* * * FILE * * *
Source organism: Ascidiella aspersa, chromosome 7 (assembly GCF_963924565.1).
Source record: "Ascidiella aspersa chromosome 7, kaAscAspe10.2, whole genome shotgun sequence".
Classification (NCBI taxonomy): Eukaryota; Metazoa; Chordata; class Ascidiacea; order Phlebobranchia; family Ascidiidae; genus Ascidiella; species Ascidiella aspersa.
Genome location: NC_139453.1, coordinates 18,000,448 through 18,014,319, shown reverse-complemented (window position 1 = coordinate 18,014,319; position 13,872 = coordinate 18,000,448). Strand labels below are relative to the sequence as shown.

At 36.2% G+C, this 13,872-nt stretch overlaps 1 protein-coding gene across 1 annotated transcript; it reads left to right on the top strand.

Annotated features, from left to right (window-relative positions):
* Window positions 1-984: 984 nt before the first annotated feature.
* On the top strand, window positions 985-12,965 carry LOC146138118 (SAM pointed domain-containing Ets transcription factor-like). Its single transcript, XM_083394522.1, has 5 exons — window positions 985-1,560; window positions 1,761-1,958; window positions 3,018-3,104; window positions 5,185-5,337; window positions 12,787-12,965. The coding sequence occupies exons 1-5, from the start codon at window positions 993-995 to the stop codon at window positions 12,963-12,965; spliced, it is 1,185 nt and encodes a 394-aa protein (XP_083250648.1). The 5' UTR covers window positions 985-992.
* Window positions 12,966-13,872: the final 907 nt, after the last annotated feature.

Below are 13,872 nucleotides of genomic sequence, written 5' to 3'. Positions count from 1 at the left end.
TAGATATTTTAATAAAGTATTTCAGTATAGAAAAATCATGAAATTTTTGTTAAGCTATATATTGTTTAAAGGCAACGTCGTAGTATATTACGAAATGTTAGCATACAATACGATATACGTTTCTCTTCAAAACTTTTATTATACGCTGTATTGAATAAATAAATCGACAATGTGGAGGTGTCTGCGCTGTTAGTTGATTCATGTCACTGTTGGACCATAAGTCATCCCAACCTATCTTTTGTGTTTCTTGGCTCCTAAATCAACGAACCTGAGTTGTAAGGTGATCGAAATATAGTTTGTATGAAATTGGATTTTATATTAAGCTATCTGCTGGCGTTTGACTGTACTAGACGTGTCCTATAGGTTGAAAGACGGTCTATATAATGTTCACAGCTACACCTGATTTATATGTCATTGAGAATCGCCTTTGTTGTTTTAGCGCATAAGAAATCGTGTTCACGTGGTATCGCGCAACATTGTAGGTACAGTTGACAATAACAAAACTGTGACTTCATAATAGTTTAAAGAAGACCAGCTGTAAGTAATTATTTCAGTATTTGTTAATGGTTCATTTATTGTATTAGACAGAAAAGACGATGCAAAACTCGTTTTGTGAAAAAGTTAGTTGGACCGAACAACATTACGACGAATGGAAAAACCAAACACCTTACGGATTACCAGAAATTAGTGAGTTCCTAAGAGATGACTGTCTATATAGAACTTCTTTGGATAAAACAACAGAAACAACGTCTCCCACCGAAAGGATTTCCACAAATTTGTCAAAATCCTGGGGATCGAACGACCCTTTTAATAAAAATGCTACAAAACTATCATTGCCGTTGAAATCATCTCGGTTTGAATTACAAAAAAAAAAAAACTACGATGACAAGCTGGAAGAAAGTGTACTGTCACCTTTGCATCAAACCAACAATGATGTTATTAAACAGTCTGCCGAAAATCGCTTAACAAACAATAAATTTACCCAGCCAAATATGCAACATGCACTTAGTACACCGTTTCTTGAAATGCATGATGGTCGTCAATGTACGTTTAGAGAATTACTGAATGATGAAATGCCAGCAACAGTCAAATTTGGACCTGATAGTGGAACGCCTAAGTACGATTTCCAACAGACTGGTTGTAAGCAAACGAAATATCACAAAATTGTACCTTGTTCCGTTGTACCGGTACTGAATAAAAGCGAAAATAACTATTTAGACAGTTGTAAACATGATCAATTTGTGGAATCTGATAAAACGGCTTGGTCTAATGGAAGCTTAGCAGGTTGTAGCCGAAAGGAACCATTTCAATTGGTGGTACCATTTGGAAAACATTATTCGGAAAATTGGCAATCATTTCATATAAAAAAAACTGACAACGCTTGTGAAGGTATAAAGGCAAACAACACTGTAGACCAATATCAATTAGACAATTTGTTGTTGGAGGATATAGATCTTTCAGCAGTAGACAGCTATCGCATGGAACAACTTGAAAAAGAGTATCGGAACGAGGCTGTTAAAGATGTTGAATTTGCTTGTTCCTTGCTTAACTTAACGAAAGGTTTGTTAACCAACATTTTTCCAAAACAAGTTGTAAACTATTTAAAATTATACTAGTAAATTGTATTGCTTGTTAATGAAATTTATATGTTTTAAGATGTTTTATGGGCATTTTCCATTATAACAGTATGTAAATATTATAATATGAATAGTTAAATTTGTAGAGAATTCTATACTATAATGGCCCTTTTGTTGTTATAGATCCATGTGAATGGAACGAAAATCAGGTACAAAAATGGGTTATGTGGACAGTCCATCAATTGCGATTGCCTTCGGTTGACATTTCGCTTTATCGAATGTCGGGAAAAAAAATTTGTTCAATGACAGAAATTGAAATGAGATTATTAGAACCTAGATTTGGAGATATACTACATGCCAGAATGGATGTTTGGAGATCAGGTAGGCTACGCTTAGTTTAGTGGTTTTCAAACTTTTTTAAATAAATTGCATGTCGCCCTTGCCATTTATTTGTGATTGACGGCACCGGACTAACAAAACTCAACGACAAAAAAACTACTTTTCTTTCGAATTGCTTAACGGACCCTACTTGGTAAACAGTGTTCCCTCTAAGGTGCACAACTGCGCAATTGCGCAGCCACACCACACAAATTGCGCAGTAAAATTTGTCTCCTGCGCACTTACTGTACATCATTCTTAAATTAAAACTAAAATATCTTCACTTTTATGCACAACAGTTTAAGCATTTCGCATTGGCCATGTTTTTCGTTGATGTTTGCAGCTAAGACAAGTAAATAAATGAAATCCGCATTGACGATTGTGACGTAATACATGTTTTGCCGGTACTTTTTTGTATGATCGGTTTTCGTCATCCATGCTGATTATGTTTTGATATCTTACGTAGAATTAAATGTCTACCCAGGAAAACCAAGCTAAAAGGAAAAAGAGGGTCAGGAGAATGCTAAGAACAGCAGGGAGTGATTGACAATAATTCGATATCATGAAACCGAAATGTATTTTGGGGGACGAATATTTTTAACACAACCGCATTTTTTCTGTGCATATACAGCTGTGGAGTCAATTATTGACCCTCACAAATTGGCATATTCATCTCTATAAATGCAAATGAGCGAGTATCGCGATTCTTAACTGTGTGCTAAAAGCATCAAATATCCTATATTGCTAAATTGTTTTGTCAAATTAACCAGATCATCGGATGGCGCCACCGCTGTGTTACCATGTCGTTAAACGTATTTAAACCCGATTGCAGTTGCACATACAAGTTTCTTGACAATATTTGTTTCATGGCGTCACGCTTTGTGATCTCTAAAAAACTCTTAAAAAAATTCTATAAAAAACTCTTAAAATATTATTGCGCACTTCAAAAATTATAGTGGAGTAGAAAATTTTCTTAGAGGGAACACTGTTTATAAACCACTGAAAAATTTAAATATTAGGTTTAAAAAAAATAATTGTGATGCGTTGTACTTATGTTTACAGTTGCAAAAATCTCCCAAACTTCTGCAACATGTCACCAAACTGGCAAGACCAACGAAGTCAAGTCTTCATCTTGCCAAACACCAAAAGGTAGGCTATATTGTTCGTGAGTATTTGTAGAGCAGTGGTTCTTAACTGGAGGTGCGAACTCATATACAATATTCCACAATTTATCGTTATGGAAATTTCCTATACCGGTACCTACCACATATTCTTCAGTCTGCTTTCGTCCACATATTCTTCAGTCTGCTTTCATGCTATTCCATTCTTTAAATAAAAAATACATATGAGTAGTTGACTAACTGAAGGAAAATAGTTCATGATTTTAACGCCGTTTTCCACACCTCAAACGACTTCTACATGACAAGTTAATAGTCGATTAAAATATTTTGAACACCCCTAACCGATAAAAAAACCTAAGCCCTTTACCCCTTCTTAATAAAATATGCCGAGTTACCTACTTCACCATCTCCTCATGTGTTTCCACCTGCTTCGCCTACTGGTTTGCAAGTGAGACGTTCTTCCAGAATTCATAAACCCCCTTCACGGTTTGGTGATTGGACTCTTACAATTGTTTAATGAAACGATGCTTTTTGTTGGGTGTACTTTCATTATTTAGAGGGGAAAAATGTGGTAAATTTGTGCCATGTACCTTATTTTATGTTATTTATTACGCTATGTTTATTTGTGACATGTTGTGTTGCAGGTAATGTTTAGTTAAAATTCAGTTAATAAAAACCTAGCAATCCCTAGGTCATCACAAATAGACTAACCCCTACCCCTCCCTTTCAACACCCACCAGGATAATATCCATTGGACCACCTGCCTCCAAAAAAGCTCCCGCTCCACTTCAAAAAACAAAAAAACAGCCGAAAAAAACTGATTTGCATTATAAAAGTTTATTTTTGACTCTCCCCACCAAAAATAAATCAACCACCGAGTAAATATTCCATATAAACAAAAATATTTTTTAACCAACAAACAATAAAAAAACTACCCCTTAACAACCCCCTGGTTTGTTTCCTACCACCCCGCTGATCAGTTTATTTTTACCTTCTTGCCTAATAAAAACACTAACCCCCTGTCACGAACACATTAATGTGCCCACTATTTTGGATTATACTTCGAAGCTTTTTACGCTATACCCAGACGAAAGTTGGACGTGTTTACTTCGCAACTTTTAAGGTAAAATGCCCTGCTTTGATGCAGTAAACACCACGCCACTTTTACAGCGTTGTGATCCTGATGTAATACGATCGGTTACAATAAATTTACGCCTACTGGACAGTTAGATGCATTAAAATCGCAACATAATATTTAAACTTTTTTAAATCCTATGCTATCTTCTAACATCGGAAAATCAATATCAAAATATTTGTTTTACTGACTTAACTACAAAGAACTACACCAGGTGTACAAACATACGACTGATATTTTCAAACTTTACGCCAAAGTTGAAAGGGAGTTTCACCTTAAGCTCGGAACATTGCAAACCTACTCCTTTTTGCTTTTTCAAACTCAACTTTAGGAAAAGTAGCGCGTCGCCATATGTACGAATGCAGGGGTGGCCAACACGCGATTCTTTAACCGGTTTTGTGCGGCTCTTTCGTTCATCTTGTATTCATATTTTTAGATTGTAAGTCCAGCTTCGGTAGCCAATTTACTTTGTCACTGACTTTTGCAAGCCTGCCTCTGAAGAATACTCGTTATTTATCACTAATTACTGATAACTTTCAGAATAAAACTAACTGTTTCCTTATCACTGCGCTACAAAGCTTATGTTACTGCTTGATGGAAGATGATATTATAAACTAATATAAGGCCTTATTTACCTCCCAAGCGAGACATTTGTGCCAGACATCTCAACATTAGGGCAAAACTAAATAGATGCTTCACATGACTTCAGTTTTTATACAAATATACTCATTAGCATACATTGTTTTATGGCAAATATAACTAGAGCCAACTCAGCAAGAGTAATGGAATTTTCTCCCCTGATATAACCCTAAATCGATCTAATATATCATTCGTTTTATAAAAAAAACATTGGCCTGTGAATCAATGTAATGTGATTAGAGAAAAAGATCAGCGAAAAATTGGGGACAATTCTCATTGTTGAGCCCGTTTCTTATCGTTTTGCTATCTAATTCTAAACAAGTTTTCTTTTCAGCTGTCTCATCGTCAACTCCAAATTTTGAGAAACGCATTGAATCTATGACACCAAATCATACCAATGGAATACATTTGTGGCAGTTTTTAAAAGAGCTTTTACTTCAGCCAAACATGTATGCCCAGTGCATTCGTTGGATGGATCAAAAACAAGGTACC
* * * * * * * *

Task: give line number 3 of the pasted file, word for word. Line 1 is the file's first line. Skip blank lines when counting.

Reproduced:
Classification (NCBI taxonomy): Eukaryota; Metazoa; Chordata; class Ascidiacea; order Phlebobranchia; family Ascidiidae; genus Ascidiella; species Ascidiella aspersa.